Friday 27th April 2018
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Wall Street climbed, bolstered by better-than-expected earnings including from Facebook and Advanced Micro Devices, while US Treasuries retreated for the first time in more than a week.
Shares of Facebook jumped, up 9.8 percent as of 2.55pm in New York, after the company posted quarterly results that blew past expectations and eased concern about the impact from the Cambridge Analytica data scandal.
"Strong first-quarter shows how Facebook's industry-leading return on investment and innovation are driving outsized advertising/free cash flow growth," Morgan Stanley analysts said in a note, according to CNBC.
"Heavy 2018 investment (operating expenditure/capital expenditure) is a positive, as it plants seeds for even longer growth," Morgan Stanley noted. "We think Facebook's increasingly utility-like status will offset any material General Data Protection Regulation impact. Remain overweight.”
Advanced Micro Devices was another tech stock that reported quarterly results that bettered analysts' estimates. IT traded 13.6 percent stronger as of 3.01pm.
Amazon is scheduled to report its latest results after the market close.
In 2.58pm trading in New York, the Dow Jones Industrial Average climbed 1.2 percent, while the Nasdaq Composite Index rallied 1.9 percent. In 2.43pm trading, the Standard & Poor’s 500 Index gained 1.3 percent.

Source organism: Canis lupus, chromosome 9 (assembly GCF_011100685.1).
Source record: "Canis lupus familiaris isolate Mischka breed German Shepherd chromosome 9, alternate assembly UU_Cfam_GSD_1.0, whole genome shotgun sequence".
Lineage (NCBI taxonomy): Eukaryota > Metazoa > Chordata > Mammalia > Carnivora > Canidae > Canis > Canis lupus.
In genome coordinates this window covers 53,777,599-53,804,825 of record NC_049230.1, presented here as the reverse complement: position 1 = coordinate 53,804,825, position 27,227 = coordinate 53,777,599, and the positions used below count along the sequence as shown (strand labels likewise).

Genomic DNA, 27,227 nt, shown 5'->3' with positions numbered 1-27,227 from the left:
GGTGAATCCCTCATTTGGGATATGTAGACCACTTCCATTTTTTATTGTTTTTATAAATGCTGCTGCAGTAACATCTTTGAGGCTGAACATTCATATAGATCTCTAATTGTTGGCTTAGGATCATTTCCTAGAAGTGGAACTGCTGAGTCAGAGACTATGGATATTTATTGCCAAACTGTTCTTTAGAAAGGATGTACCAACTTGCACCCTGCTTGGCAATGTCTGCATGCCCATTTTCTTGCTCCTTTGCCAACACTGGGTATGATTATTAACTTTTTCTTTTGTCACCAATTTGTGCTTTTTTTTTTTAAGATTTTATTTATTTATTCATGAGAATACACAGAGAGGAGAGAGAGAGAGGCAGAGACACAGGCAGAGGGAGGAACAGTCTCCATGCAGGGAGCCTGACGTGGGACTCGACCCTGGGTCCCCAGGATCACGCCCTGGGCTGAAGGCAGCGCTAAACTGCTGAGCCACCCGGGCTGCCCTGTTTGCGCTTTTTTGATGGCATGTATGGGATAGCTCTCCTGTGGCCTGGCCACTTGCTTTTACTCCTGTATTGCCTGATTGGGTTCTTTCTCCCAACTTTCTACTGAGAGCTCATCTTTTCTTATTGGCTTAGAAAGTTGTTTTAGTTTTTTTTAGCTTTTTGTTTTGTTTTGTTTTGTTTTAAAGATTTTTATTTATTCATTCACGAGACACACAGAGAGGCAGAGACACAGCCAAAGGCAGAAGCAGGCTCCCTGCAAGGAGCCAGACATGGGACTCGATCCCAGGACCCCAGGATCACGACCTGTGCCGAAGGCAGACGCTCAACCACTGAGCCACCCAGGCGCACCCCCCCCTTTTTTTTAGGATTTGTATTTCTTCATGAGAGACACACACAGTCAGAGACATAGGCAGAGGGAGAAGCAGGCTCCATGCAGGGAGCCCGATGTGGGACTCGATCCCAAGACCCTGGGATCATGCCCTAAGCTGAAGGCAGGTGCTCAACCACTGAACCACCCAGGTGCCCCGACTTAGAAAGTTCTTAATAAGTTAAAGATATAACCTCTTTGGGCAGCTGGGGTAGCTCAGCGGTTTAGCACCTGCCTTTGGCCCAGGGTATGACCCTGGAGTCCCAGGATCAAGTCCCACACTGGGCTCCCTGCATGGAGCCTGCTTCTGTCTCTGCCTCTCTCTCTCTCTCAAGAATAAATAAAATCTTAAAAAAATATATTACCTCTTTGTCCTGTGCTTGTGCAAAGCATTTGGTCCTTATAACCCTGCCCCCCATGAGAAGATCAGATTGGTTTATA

The Dow gained, led by advances in shares of Visa and those of Home Depot, recently up 4.8 percent and 4.6 percent respectively. Only three Dow stocks declined in late afternoon trading, with shares of Walt Disney recently down 1 percent, those of 3M recently 0.3 percent weaker and those of Verizon slipping 0.2 percent.
So far this earnings season, the worst performing stocks have experienced some of the biggest gains after reporting results, according to Chris Harvey, head of equity strategy at Wells Fargo Securities, Bloomberg reported.
“The takeaway for these underperforming stocks is bad news (a Miss) is, on average, already priced into the stock and good news (a Beat) is rewarded,” Harvey wrote in a note to clients Wednesday, according to Bloomberg.
Meanwhile, US Treasuries fell, sending the yield on the 10-year note three basis points lower to 2.99 percent, after breaching 3 percent for the first time since 2014 on Tuesday. It was the first decline in more than a week, according to Bloomberg.
“The rising yields are having an impact and there are some concerns that we’re in an environment where we’re seeing a peak in terms of earnings growth,” Emily Roland, head of capital markets research at John Hancock Investments in Boston, told Reuters.
“But some of these factors are overshadowing the fact we have sturdy fundamental backdrop, both earnings and economic,” Roland noted.
In Europe, the Stoxx 600 Index finished the session with a 0.9 percent gain from the previous close. Germany’s DAX Index rose 0.6 percent, the UK’s FTSE 100 Index also added 0.6 percent, while France’s CAC40 Index climbed 0.7 percent.
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